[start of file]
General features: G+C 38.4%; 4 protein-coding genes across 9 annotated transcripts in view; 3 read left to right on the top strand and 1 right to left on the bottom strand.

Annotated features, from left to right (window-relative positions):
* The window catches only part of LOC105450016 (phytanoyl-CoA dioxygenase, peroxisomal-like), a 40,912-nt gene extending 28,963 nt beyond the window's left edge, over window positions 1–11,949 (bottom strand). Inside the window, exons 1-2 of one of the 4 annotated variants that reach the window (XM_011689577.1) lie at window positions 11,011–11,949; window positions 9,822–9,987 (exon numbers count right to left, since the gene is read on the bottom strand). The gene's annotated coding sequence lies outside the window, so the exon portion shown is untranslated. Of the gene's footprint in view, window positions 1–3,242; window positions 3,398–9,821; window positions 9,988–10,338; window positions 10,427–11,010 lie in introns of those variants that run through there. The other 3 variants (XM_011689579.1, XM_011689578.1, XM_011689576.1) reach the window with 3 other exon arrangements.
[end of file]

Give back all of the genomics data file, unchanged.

General features: G+C 38.4%; 4 protein-coding genes across 9 annotated transcripts in view; 3 read left to right on the top strand and 1 right to left on the bottom strand.

Annotated features, from left to right (window-relative positions):
* The window catches only part of LOC105450016 (phytanoyl-CoA dioxygenase, peroxisomal-like), a 40,912-nt gene extending 28,963 nt beyond the window's left edge, over window positions 1–11,949 (bottom strand). Inside the window, exons 1-2 of one of the 4 annotated variants that reach the window (XM_011689577.1) lie at window positions 11,011–11,949; window positions 9,822–9,987 (exon numbers count right to left, since the gene is read on the bottom strand). The gene's annotated coding sequence lies outside the window, so the exon portion shown is untranslated. Of the gene's footprint in view, window positions 1–3,242; window positions 3,398–9,821; window positions 9,988–10,338; window positions 10,427–11,010 lie in introns of those variants that run through there. The other 3 variants (XM_011689579.1, XM_011689578.1, XM_011689576.1) reach the window with 3 other exon arrangements.